I was trying to explain to a doctoral researcher the other day that the literature work that you do at the beginning of the doctorate is not the same as the literature work for the actual, final thesis that is handed up. I was doing a Not Very Good Job of this explanation when I remembered the book Doing your literature review. Traditional and systematic techniques, by Jesson, Matheson and Lacey (Sage 2011).
Jesson and her colleagues suggest that there are two basic types of literature review – they use the term review so I will too – the traditional and the systematic. I’ve adapted what they have to say in the following account and the argument I’m making is mine, not theirs. It’s the point I was trying unsuccessfully to make with the doctoral researcher.
The systematic review is what is also sometimes called an evidence-based review. It applies measures of the ’quality’ of research as a way of filtering and evaluating what texts are included and excluded. According to Jesson, Matheson and Lacey, the systematic review’s hierarchy of research usually has randomized controlled trials and meta-analysis at the top, followed by other quantitative studies such as cohort studies and surveys. Then follows various forms of qualitative research; these are generally, but not always, omitted from systematic reviews. The decision about what comes on top of the quality hierarchy is of course highly contentious, and there are lots of published debates about it. I don’t intend to canvass those here, just to understand this as a type of review.
The traditional review by contrast is usually based on a critical assessment of a personal selection of material and has different purposes. Jesson and colleagues offer five different variants of the traditional review. None of these are completely separate, in fact they overlap quite considerably. Nevertheless, there are some discernable differences in purpose and process.
The five types of traditional literature review are :
(1) a conceptual review. This synthesises and critically assesses literature to see the way in which a particular issue is understood. The conceptual review might also examine how the issue is researched, how those understandings are produced. The purpose of the conceptual review is to produce a greater understanding of the issue.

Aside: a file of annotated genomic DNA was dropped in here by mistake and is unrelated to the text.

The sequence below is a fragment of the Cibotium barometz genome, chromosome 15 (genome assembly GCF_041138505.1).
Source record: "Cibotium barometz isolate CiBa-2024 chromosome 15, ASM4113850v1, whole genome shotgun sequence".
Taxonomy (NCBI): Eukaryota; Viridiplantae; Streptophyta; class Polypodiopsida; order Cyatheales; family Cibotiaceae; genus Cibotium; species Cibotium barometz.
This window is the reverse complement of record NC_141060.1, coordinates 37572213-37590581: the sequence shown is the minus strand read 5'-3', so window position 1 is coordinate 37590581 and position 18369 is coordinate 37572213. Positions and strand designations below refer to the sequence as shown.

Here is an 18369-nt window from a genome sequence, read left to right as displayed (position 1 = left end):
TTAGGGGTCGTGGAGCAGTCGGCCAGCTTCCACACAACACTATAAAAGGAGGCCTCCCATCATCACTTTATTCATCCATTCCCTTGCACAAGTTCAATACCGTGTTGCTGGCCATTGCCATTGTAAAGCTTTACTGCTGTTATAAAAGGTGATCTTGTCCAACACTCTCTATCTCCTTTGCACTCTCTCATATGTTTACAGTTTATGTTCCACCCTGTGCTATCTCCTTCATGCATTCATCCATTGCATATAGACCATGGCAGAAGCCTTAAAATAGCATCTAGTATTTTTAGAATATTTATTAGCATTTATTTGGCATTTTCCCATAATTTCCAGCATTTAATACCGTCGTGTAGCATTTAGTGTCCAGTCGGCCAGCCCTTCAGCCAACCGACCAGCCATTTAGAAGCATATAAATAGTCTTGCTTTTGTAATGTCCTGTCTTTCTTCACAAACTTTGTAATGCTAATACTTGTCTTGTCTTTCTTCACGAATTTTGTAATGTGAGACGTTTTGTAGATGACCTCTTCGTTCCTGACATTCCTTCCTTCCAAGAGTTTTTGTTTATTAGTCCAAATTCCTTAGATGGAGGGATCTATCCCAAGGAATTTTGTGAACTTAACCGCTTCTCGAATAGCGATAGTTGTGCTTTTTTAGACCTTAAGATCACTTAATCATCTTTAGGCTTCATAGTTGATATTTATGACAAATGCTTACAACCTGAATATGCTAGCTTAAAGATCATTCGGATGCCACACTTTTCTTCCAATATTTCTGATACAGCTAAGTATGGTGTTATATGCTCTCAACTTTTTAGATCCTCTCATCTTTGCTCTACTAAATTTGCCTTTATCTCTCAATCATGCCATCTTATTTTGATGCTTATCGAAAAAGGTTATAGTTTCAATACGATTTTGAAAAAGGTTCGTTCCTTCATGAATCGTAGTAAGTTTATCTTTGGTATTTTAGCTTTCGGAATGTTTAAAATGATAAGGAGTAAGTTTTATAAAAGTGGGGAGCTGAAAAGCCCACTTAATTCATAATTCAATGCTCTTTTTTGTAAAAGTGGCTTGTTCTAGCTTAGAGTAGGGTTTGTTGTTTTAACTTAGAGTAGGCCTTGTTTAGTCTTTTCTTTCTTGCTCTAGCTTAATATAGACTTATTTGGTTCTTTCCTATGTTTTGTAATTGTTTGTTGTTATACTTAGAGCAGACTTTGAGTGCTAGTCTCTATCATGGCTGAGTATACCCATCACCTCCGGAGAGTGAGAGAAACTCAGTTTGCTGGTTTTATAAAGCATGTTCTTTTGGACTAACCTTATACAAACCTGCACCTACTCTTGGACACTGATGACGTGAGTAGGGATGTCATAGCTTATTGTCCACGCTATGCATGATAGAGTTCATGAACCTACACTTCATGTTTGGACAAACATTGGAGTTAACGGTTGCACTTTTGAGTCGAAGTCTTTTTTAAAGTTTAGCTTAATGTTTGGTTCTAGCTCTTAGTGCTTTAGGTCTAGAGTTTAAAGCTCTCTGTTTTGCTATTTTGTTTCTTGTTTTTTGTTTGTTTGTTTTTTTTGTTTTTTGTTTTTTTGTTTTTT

(2) a state-of the-art review. This examines the most recent contributions to a field or area of study in the light of its history of research. It particularly looks for trends, agreements, and debates. This is the kind of review that editors of journals write at periodic intervals in order to position their journal and its future directions.
(3) an expert review. Rather like the state-of-the-art review, but undertaken by a senior figure in the field and heavily inflected with their own particular interests and contributions. This is the kind of review that presidents of learned societies give to the assembled masses at a conference.
Now the next variation is the one that is undertaken at the start of the doctorate or in a research bid in order to position the new research project:
(4) the scoping review. This review sets out to create an agenda for future research. It documents what is already known about a topic, and then focuses on the gaps, niches, disputes, blank and blind spots. It delineates key concepts, questions and theories in order to refine the research question(s) and justify an approach to be taken.
The final variation is the literature review as it appears in the final humanities/social science thesis or in a journal article or book, after the research has been completed.
(5) the traditional review. This is somewhat like a scoping review, but its argument is not to create the space for a research project. It is to position a piece of research that has already been undertaken. In essence the reader gets what’s-already-known, plus the newly conducted piece – this research as the contribution. The literature is used to locate the contribution, the what-we-now-know-that-we-didn’t-before-and-why-this-is-important. Some texts and themes that were in the initial scoping review are omitted, and other things are now emphasized in order to make clear the connections and continuities, similarities and differences of the new research to what’s gone before.
So, (4) scoping and (5) traditional just don’t do the same job. They are different in purposes. One justifies the research to be done, the other locates the contribution in the field of completed research.
The obvious implication of this difference is that you can’t just dump the literature work you did for the proposal in the thesis text. You have to do more work on the literature when you are writing the thesis. It has to be modified in some way from what you did at the outset. Not just because you’ve read more since you started, but because the argument is somewhat different.
Well you can, and some do, just cut and paste the proposal literatures into the final dissertation text – and there’s nothing wrong with using the proposal as a kind of ‘holding text’ while you’re working on the results. However, there are consequences for not changing it before submission. The lack of awareness of the difference between beginning=scoping and end=traditional literature work is often why examiners ask people to write more/write again.
And we don’t want that – neither doctoral researcher, nor their supervisor!